Skip to content. | Skip to navigation

This is SunRain Plone Theme


Teaching Children Fire Safety

The Clearwater Fire Department encourages parents to teach children at an early age about the dangers of fire-play in an effort to prevent injuries, fire and fire-setting behavior in the future. Below are some helpful facts about children and fire safety.

Curious Kids Set Fires

Children under five are curious about fire from what begins as a natural exploration of the unknown.  Children of all ages set fires.

  • Children make up a significant number of fire-related injuries.
  • Many fires that harm children are set by children playing with fire.
  • At home, children usually play with fire in bedrooms, in closets and under beds. These are "secret" places where there are a lot of things that catch fire easily.
  • Too often, child fire-setters are not given proper guidance and supervision by parents and teachers. Consequently, they repeat their fire-setting behavior.

Practice Fire Safety in Your Home

  • Supervise young children closely. Do not leave them alone even for short periods of time.
  • Keep matches and lighters in a secured drawer or cabinet.
  • Have your children tell you when they find matches and lighters.
  • Check under beds and in closets for burned matches, evidence your child may be playing with fire.
  • Develop a home fire escape plan, practice it with your children and designate a meeting place outside.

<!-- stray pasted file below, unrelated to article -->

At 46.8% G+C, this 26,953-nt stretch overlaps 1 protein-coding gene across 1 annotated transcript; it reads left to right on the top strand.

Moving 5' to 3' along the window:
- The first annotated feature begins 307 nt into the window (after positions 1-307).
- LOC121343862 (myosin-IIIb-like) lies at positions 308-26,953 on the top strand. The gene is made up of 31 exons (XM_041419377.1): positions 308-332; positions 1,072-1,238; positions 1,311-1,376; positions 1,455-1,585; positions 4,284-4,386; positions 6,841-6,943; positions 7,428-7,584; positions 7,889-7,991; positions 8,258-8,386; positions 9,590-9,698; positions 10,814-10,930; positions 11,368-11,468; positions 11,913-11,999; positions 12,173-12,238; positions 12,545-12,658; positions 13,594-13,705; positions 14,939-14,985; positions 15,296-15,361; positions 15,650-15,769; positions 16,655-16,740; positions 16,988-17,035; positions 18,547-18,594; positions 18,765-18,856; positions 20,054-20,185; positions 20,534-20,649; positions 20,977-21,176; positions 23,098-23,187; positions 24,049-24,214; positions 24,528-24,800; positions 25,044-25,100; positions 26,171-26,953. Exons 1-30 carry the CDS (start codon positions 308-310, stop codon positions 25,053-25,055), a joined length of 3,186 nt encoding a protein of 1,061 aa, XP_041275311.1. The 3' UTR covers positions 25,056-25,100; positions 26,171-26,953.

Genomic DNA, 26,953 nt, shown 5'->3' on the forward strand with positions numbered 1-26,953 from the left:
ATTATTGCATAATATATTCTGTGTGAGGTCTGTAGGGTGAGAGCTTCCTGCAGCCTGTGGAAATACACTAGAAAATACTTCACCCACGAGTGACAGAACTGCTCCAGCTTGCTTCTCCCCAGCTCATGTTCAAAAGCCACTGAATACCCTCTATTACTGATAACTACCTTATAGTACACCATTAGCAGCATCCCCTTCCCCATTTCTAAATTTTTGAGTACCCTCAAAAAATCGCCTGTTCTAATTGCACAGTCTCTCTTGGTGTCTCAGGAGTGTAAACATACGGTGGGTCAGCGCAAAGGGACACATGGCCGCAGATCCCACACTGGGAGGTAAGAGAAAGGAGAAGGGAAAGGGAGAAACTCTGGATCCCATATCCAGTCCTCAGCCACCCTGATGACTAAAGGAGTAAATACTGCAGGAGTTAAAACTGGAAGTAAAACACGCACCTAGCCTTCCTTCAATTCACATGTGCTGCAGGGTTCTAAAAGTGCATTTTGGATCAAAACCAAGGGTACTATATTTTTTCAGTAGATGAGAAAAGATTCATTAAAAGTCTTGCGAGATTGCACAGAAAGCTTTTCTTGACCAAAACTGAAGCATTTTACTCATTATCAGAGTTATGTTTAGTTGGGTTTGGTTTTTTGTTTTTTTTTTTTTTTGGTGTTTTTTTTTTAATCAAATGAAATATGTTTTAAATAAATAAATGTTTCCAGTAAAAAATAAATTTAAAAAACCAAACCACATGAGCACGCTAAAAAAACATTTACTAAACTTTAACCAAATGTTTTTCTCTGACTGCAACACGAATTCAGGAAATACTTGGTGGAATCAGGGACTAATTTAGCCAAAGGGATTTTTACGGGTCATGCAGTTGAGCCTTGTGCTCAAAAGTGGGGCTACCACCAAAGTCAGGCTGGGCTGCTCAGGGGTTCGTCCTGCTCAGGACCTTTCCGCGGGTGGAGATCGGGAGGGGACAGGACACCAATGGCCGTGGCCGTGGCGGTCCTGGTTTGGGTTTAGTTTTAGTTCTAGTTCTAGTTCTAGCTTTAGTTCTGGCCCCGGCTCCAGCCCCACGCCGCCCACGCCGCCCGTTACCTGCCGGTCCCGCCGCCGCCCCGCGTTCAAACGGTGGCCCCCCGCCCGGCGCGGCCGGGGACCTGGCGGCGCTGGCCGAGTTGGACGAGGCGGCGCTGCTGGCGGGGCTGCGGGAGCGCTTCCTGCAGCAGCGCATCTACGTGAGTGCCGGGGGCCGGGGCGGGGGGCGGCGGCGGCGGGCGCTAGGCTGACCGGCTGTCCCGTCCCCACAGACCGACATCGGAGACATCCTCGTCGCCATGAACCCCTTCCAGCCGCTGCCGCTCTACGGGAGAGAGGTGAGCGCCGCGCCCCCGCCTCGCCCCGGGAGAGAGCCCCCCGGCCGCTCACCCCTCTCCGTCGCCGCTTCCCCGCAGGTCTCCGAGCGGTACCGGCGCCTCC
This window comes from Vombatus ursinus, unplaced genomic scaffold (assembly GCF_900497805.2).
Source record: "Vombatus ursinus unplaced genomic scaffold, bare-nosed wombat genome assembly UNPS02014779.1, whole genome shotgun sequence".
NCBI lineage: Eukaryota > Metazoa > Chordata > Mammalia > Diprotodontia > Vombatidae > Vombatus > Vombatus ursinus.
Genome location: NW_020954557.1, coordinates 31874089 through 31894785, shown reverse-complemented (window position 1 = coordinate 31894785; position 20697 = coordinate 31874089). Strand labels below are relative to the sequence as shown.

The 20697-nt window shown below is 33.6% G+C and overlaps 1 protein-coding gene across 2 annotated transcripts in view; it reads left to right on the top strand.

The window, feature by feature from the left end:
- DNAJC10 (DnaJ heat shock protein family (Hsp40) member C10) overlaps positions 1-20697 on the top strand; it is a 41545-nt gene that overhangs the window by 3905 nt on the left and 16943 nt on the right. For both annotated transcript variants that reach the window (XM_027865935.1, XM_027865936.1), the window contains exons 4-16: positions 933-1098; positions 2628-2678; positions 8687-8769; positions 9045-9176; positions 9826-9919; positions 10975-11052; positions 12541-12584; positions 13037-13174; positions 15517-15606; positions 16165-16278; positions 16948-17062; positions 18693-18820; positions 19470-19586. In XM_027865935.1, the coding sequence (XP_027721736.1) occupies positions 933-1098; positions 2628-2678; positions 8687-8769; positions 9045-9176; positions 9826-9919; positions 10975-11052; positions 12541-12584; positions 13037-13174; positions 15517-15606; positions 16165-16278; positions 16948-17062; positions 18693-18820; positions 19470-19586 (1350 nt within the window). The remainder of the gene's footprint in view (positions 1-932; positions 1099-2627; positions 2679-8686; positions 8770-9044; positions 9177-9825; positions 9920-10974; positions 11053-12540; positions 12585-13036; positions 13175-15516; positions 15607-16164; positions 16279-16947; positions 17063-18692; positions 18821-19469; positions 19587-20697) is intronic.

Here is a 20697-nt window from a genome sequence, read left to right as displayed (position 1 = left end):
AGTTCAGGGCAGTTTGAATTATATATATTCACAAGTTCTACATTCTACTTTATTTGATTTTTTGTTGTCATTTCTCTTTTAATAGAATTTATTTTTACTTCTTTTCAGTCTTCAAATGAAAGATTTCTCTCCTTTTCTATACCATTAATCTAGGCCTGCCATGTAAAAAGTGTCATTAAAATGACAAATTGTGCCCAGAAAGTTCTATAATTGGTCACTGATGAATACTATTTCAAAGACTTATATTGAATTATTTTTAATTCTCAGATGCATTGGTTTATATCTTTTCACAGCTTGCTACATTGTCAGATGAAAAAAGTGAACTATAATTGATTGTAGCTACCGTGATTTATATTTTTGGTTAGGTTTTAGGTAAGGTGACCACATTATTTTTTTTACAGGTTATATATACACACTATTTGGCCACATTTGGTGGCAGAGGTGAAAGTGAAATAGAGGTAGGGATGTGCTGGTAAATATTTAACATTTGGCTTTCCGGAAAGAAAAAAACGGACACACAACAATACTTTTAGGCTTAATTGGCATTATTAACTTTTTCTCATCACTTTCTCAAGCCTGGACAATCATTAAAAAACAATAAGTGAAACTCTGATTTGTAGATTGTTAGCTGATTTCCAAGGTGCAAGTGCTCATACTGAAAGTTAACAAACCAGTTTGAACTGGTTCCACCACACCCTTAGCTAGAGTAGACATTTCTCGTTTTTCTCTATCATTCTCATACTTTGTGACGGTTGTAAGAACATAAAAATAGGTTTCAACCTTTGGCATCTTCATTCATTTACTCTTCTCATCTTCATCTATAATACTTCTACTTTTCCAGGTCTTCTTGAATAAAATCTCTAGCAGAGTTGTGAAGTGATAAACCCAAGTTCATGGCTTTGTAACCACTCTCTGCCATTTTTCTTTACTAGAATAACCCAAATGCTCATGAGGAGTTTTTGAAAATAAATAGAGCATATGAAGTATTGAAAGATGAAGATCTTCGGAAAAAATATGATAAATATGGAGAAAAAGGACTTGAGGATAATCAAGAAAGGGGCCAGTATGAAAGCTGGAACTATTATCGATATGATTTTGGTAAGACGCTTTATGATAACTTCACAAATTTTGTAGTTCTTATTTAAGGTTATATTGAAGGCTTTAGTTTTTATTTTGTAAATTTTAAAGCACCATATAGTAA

• Take the mystery out of fire play by teaching children that fire is a tool, not a toy.
  • Teach children the nature of fire. It is FAST, HOT, DARK and DEADLY!
  • Teach children not to hide from firefighters, but to get out quickly and call for help from another location.
  • Show children how to crawl low on the floor, below the smoke, to get out of the house and stay out in the case of fire.
  • Demonstrate how to stop, drop to the ground and roll if their clothes catch fire.
  • Install smoke alarms on every level in your home.
  • Familiarize children with the sound of your smoke alarm.
  • Test the smoke alarm each month and replace the battery at least once a year.
  • Replace the smoke alarm every ten years, or as recommended by the manufacturer.

Should you know of a child who you believe is at risk for fire-play or fire-setting, contact our department immediately. We can put the child’s parents or guardians in touch with a juvenile fire-setting program. All information remains confidential. Our goal is to prevent not to punish.

For more information contact the Clearwater Fire Department.

8.1mph East
Upcoming Events
City Council Meeting Jun 27, 2017 06:30 PM - 08:30 PM — City Hall 129 E Ross Clearwater, KS
Mobile Farmers Market Jul 22, 2017 09:00 AM - 12:00 PM — Clearwater Community Center 921 Janet Ave
Upcoming events…